It's all good
V'zot HaBracha/Breisheet 2010/5770-5771
KOSHER SUTRA This is the blessing (Deuteronomy 33:1)
BIBLIYOGA POSE Shabbat Pose/Shivasana
BODY BENEFITS Restoration and Healing

Life is all about cycles and at various points we reach the conclusion of different journeys. Whether it is the end of a relationship, seminar, academic programme or a year, we reach these brief milestones that allow us with the opportunity to take stock.

Our Kosher Sutra is spoken by Moses who is on the verge of his final breath and proclaims the words “this is the blessing”. Although he is saying it within a specific context, we can learn a huge amount from these words by firstly dropping into the present moment and questioning – where is your blessing right now? What are the blessings in and around your life? There’s a rabbinic tradition to say 100 blessings every single day, and if we take the opportunity to count 100 good things in our life then we are bound to feel a sensation of joy.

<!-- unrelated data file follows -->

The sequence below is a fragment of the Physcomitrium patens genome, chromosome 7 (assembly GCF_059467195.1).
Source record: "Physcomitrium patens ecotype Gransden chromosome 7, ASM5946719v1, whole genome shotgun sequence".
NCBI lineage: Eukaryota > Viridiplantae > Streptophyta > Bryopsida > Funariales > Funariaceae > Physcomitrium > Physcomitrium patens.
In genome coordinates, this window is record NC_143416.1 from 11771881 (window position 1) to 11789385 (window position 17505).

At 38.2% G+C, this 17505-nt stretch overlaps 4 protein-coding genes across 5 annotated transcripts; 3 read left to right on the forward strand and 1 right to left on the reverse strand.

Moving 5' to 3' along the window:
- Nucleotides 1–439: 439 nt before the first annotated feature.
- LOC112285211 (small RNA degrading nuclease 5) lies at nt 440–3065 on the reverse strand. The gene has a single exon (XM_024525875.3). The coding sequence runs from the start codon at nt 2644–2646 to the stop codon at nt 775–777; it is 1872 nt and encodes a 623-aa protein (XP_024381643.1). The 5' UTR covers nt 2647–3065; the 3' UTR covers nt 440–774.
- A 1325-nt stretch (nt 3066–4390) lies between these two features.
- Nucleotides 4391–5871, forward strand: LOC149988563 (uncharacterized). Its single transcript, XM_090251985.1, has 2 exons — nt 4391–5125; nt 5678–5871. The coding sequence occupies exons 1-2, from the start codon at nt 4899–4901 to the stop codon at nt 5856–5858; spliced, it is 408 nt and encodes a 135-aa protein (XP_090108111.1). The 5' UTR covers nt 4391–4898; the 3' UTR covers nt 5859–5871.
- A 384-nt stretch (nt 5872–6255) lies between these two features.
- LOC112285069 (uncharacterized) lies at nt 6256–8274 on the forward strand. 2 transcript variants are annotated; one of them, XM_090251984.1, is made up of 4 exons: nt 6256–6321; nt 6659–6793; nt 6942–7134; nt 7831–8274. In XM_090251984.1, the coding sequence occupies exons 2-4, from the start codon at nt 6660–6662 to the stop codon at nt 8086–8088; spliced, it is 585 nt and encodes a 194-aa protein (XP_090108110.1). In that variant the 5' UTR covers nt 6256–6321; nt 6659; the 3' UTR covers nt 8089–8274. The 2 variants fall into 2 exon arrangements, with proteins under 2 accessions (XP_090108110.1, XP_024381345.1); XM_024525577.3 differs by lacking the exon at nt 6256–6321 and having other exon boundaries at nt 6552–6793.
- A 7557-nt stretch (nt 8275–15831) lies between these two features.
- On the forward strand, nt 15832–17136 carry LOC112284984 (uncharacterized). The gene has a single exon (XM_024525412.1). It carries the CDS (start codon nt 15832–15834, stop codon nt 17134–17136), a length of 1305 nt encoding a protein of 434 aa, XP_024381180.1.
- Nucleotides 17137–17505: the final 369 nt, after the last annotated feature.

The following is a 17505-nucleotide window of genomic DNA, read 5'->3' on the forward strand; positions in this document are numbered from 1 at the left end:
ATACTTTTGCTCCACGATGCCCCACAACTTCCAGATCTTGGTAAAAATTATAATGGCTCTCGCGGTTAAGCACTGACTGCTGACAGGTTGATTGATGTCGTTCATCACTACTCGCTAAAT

The Sanskrit word for happiness or sweetness is sukha, and the Yoga Sutras proclaim that every posture should be happy or sweet – ‘Sthira sukha asanam’ (YS II:46). One way of ensuring that they are sweet is to practice the posture until it is comfortable. A more immediate method is to mentally scan through the body, go through a checklist of all the body parts that are functioning well, and count these blessings until you are well into double figures.

When we can look at our life and see that it is good, we’re onto a good thing. This is the first Kosher Sutra of our new cycle: “God saw that the light was good” (Genesis 1: 4), and there is a continual repetition of the Creator seeing the good throughout creation. We can do the same. It takes practice to keep on seeing the good, to appreciate the blessings, to taste the sweetness. May we all be blessed to continually see the good around us.

Marcus J Freed (c) 2010/5770


Lie on your back, palms facing upwards by your hips, relax your breath and focus on the air flowing in and out of your nostrils. Stay there for up to 10 minutes, eyes closed but completely alert.